Bacteria- and virus-killing breakthrough may help fight against superbugs

A new bacteria- and virus-killing plastic coating could help tackle the problem of hospital superbugs. This is the promise of a team of researchers from the University of Nottingham, who made the wonder material by harnessing a common disinfectant. In tests, the coating was found to be effective in killing the microbes responsible for various infections and illnesses — including both COVID-19 and MRSA.

The danger posed by hospital-acquired infections has been highlighted by the COVID-19 pandemic — during which it has been estimated that one-in-five people treated for severe Covid in hospital contracted such while already a patient.

Even before the pandemic, however, hospital-acquired infections were a major problem — with 4.7 percent of all inpatients contracting infections during their stay and a horrific 22,80 patients dying as a result.

The most common pathogens behind infections acquired in hospital settings are Escherichia coli, Staphylococcus aureus and Clostridium difficile — with many outbreaks the result of strains that are resistant to antimicrobial drugs.

Furthermore, some microbial species are able to survive and remain infectious on surfaces in hospital settings for several months, even in the face of aggressive cleaning practices.

Paper author and pharmaceutical scientist Professor Felicity de Cogan of the University of Nottingham: “Plastic is such a widely used material that we know can harbour infectious microorganisms.”

In hospital settings, plastic is used in everything from intravenous bags and implantable devices to hospital beds and toilet seats.

Given this, she explained, “we wanted to investigate a way to use this material to destroy the bacteria.

“We achieved this by bonding a disinfectant with the polymer to create a new coating material and discovered that not only does it act very quickly — killing bacteria within 30 minutes — it also doesn’t spread into the environment or leach from the surface when touched.

“Making plastic items using this material could really help tackle the issue of antibiotic resistance and reduce hospital-acquired infections.”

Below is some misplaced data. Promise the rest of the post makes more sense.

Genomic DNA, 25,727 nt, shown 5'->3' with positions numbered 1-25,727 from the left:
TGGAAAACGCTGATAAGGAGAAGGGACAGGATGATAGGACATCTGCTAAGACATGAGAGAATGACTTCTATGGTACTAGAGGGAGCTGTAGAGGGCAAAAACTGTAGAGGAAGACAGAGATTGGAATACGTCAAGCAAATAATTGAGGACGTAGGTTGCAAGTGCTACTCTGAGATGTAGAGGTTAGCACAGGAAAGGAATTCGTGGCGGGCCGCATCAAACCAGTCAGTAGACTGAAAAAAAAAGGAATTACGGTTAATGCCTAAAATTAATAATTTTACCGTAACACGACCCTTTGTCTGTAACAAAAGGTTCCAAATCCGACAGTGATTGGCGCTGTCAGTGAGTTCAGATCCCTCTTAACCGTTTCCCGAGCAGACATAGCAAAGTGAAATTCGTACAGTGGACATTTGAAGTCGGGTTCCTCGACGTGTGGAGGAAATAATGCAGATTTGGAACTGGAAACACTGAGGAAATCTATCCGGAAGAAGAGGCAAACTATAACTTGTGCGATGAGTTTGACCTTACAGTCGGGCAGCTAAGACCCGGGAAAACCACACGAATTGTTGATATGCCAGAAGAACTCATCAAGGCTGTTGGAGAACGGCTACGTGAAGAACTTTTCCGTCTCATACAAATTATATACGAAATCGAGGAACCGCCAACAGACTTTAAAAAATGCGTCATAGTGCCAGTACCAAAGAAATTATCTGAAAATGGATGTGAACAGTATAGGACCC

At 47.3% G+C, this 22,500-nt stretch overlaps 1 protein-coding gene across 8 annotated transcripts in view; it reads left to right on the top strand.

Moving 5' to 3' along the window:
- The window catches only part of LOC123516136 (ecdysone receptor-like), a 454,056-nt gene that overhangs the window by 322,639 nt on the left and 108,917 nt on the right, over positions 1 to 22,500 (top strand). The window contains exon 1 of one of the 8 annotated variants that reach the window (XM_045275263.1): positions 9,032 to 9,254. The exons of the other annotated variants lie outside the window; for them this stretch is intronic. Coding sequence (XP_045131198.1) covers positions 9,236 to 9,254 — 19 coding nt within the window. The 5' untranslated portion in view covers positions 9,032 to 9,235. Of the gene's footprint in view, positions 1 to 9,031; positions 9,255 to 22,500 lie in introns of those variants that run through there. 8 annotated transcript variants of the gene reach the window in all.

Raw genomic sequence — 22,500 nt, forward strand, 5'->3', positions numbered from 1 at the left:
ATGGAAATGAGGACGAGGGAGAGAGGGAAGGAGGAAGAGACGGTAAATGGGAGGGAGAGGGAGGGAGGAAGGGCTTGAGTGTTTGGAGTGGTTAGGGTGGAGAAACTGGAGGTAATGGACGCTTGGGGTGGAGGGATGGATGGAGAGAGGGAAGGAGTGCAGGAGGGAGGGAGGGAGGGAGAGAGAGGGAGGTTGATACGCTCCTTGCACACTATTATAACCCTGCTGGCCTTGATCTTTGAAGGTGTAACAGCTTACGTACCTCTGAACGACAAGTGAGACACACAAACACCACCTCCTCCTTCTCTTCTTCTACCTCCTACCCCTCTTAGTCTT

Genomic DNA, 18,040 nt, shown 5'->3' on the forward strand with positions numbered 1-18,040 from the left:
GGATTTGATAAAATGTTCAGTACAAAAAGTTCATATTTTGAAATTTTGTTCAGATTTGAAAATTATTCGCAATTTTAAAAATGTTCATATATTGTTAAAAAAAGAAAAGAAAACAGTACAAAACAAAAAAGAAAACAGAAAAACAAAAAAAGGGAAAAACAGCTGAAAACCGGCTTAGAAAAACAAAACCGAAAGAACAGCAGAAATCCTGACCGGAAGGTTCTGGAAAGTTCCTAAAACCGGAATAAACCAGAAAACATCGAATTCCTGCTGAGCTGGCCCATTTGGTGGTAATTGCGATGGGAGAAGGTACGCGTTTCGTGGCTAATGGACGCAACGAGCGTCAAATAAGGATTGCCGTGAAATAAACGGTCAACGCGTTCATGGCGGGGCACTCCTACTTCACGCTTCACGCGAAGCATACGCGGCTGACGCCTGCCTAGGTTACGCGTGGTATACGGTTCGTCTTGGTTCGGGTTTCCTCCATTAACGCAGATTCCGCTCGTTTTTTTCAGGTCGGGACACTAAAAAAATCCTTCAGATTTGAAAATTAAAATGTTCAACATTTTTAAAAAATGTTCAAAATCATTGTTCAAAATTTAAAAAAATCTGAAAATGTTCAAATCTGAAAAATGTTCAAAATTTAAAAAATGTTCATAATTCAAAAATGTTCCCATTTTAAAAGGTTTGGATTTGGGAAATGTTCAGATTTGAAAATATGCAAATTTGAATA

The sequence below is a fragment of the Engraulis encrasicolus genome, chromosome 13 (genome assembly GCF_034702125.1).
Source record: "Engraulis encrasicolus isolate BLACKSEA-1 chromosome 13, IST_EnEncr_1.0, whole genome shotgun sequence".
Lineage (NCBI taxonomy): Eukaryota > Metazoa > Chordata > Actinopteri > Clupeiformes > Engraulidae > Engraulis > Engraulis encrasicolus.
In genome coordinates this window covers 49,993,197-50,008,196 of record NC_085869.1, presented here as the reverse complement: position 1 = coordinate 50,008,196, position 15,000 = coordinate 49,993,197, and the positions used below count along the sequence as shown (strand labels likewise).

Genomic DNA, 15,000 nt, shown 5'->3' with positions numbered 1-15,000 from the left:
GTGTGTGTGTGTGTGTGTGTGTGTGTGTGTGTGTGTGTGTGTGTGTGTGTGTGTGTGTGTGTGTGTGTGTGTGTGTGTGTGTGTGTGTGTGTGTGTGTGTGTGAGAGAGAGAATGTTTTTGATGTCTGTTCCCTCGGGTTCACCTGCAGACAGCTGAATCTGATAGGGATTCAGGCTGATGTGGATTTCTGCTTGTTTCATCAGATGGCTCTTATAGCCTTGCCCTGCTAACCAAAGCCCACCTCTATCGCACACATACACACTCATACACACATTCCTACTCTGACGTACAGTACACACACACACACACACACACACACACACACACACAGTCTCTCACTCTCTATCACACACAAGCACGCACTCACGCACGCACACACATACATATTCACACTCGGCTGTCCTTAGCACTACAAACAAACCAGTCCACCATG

The disinfectant the team used was chlorhexidine — which is also used by dentists as an antiseptic to treat mouth infections, and for pre-surgical cleaning.

They applied the chlorhexidine coating to a polymer known as acrylonitrile butadiene styrene — and then studied the material at a molecular level using an imaging technique known as Time-of-Flight Secondary Ion Mass Spectrometry.

This analysis revealed that the material is capable of rapidly killing microbes on its surface. Including chlorhexidine-resistant strains of bacteria.

Furthermore, the coating also proved effective against SARS-CoV-2 — the virus that causes COVID-19 — with no virions found on the surface after 30 minutes of exposure.

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Dr de Cogan added: “Research has shown that contaminated surfaces, including plastic surfaces, can act as a reservoir of antimicrobial resistance genes, encouraging the spread of antimicrobial resistance across bacterial species through horizontal gene transfer despite deep cleaning practices.

“It is paramount that new technologies are developed to prevent the spread of pathogenic microorganisms to vulnerable patients and address the ever-increasing threat of antimicrobial resistance.

“This research offers an effective way to do this and the material could be added to plastic materials during manufacture. It could also potentially be used as a spray.”

The full findings of the study were published in the journal Nano Select.

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